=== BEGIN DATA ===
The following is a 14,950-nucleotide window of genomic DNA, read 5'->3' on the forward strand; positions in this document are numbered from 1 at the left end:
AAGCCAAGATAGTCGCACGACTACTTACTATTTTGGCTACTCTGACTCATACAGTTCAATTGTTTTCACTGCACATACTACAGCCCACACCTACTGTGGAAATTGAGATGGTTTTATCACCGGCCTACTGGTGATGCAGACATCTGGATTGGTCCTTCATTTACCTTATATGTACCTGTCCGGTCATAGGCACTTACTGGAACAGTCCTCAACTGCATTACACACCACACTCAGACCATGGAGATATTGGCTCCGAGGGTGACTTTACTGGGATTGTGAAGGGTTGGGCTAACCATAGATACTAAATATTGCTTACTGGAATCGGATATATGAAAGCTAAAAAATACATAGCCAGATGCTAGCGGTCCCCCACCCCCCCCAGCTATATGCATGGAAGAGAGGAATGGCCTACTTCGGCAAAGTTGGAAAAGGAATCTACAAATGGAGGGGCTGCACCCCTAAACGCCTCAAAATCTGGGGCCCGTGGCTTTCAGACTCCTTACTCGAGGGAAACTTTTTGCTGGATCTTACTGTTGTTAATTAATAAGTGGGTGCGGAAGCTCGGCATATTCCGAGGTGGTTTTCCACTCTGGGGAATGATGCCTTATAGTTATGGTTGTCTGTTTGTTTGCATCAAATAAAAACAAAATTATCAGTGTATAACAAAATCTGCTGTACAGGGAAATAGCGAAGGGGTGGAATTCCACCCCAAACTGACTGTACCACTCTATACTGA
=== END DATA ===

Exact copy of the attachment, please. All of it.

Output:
The following is a 14,950-nucleotide window of genomic DNA, read 5'->3' on the forward strand; positions in this document are numbered from 1 at the left end:
AAGCCAAGATAGTCGCACGACTACTTACTATTTTGGCTACTCTGACTCATACAGTTCAATTGTTTTCACTGCACATACTACAGCCCACACCTACTGTGGAAATTGAGATGGTTTTATCACCGGCCTACTGGTGATGCAGACATCTGGATTGGTCCTTCATTTACCTTATATGTACCTGTCCGGTCATAGGCACTTACTGGAACAGTCCTCAACTGCATTACACACCACACTCAGACCATGGAGATATTGGCTCCGAGGGTGACTTTACTGGGATTGTGAAGGGTTGGGCTAACCATAGATACTAAATATTGCTTACTGGAATCGGATATATGAAAGCTAAAAAATACATAGCCAGATGCTAGCGGTCCCCCACCCCCCCCAGCTATATGCATGGAAGAGAGGAATGGCCTACTTCGGCAAAGTTGGAAAAGGAATCTACAAATGGAGGGGCTGCACCCCTAAACGCCTCAAAATCTGGGGCCCGTGGCTTTCAGACTCCTTACTCGAGGGAAACTTTTTGCTGGATCTTACTGTTGTTAATTAATAAGTGGGTGCGGAAGCTCGGCATATTCCGAGGTGGTTTTCCACTCTGGGGAATGATGCCTTATAGTTATGGTTGTCTGTTTGTTTGCATCAAATAAAAACAAAATTATCAGTGTATAACAAAATCTGCTGTACAGGGAAATAGCGAAGGGGTGGAATTCCACCCCAAACTGACTGTACCACTCTATACTGA